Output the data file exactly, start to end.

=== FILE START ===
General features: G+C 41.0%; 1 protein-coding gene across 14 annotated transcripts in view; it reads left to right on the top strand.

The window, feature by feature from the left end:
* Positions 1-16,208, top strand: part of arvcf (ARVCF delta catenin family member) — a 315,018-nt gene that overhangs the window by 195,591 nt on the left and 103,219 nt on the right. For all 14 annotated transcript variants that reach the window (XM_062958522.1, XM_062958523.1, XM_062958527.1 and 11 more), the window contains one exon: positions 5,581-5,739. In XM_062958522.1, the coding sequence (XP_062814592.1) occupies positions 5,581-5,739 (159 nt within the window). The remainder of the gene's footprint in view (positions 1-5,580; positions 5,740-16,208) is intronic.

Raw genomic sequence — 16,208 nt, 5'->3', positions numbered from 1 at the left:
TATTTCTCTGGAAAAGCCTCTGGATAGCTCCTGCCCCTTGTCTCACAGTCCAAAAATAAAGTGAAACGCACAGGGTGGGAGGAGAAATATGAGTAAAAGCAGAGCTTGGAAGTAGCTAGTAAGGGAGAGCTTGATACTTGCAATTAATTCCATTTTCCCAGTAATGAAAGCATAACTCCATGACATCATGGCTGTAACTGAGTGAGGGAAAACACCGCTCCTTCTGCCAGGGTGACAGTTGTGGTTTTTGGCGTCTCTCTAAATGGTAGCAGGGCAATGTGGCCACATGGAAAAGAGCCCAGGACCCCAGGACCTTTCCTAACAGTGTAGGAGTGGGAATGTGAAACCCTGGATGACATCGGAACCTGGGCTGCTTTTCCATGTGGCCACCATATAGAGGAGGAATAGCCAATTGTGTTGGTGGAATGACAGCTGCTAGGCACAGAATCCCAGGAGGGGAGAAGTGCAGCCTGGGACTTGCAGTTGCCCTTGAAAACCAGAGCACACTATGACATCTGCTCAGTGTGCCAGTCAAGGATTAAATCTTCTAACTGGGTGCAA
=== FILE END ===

General features: G+C 41.0%; 1 protein-coding gene across 14 annotated transcripts in view; it reads left to right on the top strand.

The window, feature by feature from the left end:
* Positions 1-16,208, top strand: part of arvcf (ARVCF delta catenin family member) — a 315,018-nt gene that overhangs the window by 195,591 nt on the left and 103,219 nt on the right. For all 14 annotated transcript variants that reach the window (XM_062958522.1, XM_062958523.1, XM_062958527.1 and 11 more), the window contains one exon: positions 5,581-5,739. In XM_062958522.1, the coding sequence (XP_062814592.1) occupies positions 5,581-5,739 (159 nt within the window). The remainder of the gene's footprint in view (positions 1-5,580; positions 5,740-16,208) is intronic.

Raw genomic sequence — 16,208 nt, 5'->3', positions numbered from 1 at the left:
TATTTCTCTGGAAAAGCCTCTGGATAGCTCCTGCCCCTTGTCTCACAGTCCAAAAATAAAGTGAAACGCACAGGGTGGGAGGAGAAATATGAGTAAAAGCAGAGCTTGGAAGTAGCTAGTAAGGGAGAGCTTGATACTTGCAATTAATTCCATTTTCCCAGTAATGAAAGCATAACTCCATGACATCATGGCTGTAACTGAGTGAGGGAAAACACCGCTCCTTCTGCCAGGGTGACAGTTGTGGTTTTTGGCGTCTCTCTAAATGGTAGCAGGGCAATGTGGCCACATGGAAAAGAGCCCAGGACCCCAGGACCTTTCCTAACAGTGTAGGAGTGGGAATGTGAAACCCTGGATGACATCGGAACCTGGGCTGCTTTTCCATGTGGCCACCATATAGAGGAGGAATAGCCAATTGTGTTGGTGGAATGACAGCTGCTAGGCACAGAATCCCAGGAGGGGAGAAGTGCAGCCTGGGACTTGCAGTTGCCCTTGAAAACCAGAGCACACTATGACATCTGCTCAGTGTGCCAGTCAAGGATTAAATCTTCTAACTGGGTGCAA